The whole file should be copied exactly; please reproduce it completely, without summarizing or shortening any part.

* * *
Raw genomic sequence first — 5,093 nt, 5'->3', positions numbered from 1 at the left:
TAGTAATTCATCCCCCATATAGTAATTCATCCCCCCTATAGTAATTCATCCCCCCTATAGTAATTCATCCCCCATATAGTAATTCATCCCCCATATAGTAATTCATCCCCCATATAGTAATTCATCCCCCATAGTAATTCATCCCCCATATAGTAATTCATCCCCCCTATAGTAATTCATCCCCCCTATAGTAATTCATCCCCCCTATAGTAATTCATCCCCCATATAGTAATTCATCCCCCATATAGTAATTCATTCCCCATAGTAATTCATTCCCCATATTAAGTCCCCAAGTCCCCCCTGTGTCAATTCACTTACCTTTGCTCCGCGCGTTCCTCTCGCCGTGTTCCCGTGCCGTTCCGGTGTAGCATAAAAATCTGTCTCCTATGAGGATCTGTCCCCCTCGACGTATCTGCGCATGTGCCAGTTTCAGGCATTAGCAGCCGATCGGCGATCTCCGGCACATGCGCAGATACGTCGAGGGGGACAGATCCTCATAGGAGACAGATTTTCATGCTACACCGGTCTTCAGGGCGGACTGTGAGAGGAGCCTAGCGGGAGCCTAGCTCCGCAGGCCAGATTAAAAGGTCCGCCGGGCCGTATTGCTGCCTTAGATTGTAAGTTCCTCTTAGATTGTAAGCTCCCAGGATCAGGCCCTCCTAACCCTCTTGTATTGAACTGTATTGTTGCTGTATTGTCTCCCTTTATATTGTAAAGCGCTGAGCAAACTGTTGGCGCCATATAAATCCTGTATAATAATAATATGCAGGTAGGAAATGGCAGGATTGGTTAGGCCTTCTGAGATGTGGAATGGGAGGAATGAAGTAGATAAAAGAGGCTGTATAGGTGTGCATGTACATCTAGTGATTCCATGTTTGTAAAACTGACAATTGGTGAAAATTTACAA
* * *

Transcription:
Raw genomic sequence first — 5,093 nt, 5'->3', positions numbered from 1 at the left:
TAGTAATTCATCCCCCATATAGTAATTCATCCCCCCTATAGTAATTCATCCCCCCTATAGTAATTCATCCCCCATATAGTAATTCATCCCCCATATAGTAATTCATCCCCCATATAGTAATTCATCCCCCATAGTAATTCATCCCCCATATAGTAATTCATCCCCCCTATAGTAATTCATCCCCCCTATAGTAATTCATCCCCCCTATAGTAATTCATCCCCCATATAGTAATTCATCCCCCATATAGTAATTCATTCCCCATAGTAATTCATTCCCCATATTAAGTCCCCAAGTCCCCCCTGTGTCAATTCACTTACCTTTGCTCCGCGCGTTCCTCTCGCCGTGTTCCCGTGCCGTTCCGGTGTAGCATAAAAATCTGTCTCCTATGAGGATCTGTCCCCCTCGACGTATCTGCGCATGTGCCAGTTTCAGGCATTAGCAGCCGATCGGCGATCTCCGGCACATGCGCAGATACGTCGAGGGGGACAGATCCTCATAGGAGACAGATTTTCATGCTACACCGGTCTTCAGGGCGGACTGTGAGAGGAGCCTAGCGGGAGCCTAGCTCCGCAGGCCAGATTAAAAGGTCCGCCGGGCCGTATTGCTGCCTTAGATTGTAAGTTCCTCTTAGATTGTAAGCTCCCAGGATCAGGCCCTCCTAACCCTCTTGTATTGAACTGTATTGTTGCTGTATTGTCTCCCTTTATATTGTAAAGCGCTGAGCAAACTGTTGGCGCCATATAAATCCTGTATAATAATAATATGCAGGTAGGAAATGGCAGGATTGGTTAGGCCTTCTGAGATGTGGAATGGGAGGAATGAAGTAGATAAAAGAGGCTGTATAGGTGTGCATGTACATCTAGTGATTCCATGTTTGTAAAACTGACAATTGGTGAAAATTTACAA